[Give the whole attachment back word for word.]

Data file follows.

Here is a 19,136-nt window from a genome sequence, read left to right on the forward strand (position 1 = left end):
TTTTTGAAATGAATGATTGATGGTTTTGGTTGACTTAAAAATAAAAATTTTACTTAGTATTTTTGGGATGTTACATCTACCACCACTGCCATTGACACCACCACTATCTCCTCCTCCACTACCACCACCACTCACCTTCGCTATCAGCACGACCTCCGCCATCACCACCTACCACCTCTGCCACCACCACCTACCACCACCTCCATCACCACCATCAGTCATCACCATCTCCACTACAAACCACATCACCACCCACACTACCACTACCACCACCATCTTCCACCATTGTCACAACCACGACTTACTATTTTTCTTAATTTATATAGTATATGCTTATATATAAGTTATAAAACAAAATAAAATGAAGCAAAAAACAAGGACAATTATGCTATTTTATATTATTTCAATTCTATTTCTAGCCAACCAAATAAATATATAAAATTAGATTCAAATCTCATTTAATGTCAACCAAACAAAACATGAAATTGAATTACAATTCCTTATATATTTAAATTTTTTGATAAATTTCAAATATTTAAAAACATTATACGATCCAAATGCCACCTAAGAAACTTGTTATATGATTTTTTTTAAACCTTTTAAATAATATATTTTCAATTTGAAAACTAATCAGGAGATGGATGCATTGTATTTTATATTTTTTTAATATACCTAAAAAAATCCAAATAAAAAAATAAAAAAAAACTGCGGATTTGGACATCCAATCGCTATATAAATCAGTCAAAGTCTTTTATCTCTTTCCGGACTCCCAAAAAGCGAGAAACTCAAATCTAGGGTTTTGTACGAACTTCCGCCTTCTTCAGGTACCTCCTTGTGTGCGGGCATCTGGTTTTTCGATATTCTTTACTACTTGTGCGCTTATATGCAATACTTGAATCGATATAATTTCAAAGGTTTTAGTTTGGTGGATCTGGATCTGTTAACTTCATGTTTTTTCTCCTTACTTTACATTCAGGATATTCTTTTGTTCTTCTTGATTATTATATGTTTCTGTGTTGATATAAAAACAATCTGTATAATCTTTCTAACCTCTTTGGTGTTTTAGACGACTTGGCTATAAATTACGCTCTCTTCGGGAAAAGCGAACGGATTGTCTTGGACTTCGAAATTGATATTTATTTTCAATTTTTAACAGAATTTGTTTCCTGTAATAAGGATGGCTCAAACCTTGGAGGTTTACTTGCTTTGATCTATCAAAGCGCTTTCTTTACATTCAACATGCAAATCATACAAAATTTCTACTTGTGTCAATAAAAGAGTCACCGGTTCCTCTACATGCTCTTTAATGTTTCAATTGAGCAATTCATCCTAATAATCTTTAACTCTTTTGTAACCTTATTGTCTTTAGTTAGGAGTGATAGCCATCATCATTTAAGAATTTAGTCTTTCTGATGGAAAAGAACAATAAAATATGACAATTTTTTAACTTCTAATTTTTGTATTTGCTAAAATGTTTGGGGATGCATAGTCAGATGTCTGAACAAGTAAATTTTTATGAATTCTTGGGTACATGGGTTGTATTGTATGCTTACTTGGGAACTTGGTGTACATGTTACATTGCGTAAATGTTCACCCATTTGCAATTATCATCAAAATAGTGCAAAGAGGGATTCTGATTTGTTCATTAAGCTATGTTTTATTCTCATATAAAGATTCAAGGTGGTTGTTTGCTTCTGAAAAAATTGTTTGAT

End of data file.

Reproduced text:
Here is a 19,136-nt window from a genome sequence, read left to right on the forward strand (position 1 = left end):
TTTTTGAAATGAATGATTGATGGTTTTGGTTGACTTAAAAATAAAAATTTTACTTAGTATTTTTGGGATGTTACATCTACCACCACTGCCATTGACACCACCACTATCTCCTCCTCCACTACCACCACCACTCACCTTCGCTATCAGCACGACCTCCGCCATCACCACCTACCACCTCTGCCACCACCACCTACCACCACCTCCATCACCACCATCAGTCATCACCATCTCCACTACAAACCACATCACCACCCACACTACCACTACCACCACCATCTTCCACCATTGTCACAACCACGACTTACTATTTTTCTTAATTTATATAGTATATGCTTATATATAAGTTATAAAACAAAATAAAATGAAGCAAAAAACAAGGACAATTATGCTATTTTATATTATTTCAATTCTATTTCTAGCCAACCAAATAAATATATAAAATTAGATTCAAATCTCATTTAATGTCAACCAAACAAAACATGAAATTGAATTACAATTCCTTATATATTTAAATTTTTTGATAAATTTCAAATATTTAAAAACATTATACGATCCAAATGCCACCTAAGAAACTTGTTATATGATTTTTTTTAAACCTTTTAAATAATATATTTTCAATTTGAAAACTAATCAGGAGATGGATGCATTGTATTTTATATTTTTTTAATATACCTAAAAAAATCCAAATAAAAAAATAAAAAAAAACTGCGGATTTGGACATCCAATCGCTATATAAATCAGTCAAAGTCTTTTATCTCTTTCCGGACTCCCAAAAAGCGAGAAACTCAAATCTAGGGTTTTGTACGAACTTCCGCCTTCTTCAGGTACCTCCTTGTGTGCGGGCATCTGGTTTTTCGATATTCTTTACTACTTGTGCGCTTATATGCAATACTTGAATCGATATAATTTCAAAGGTTTTAGTTTGGTGGATCTGGATCTGTTAACTTCATGTTTTTTCTCCTTACTTTACATTCAGGATATTCTTTTGTTCTTCTTGATTATTATATGTTTCTGTGTTGATATAAAAACAATCTGTATAATCTTTCTAACCTCTTTGGTGTTTTAGACGACTTGGCTATAAATTACGCTCTCTTCGGGAAAAGCGAACGGATTGTCTTGGACTTCGAAATTGATATTTATTTTCAATTTTTAACAGAATTTGTTTCCTGTAATAAGGATGGCTCAAACCTTGGAGGTTTACTTGCTTTGATCTATCAAAGCGCTTTCTTTACATTCAACATGCAAATCATACAAAATTTCTACTTGTGTCAATAAAAGAGTCACCGGTTCCTCTACATGCTCTTTAATGTTTCAATTGAGCAATTCATCCTAATAATCTTTAACTCTTTTGTAACCTTATTGTCTTTAGTTAGGAGTGATAGCCATCATCATTTAAGAATTTAGTCTTTCTGATGGAAAAGAACAATAAAATATGACAATTTTTTAACTTCTAATTTTTGTATTTGCTAAAATGTTTGGGGATGCATAGTCAGATGTCTGAACAAGTAAATTTTTATGAATTCTTGGGTACATGGGTTGTATTGTATGCTTACTTGGGAACTTGGTGTACATGTTACATTGCGTAAATGTTCACCCATTTGCAATTATCATCAAAATAGTGCAAAGAGGGATTCTGATTTGTTCATTAAGCTATGTTTTATTCTCATATAAAGATTCAAGGTGGTTGTTTGCTTCTGAAAAAATTGTTTGAT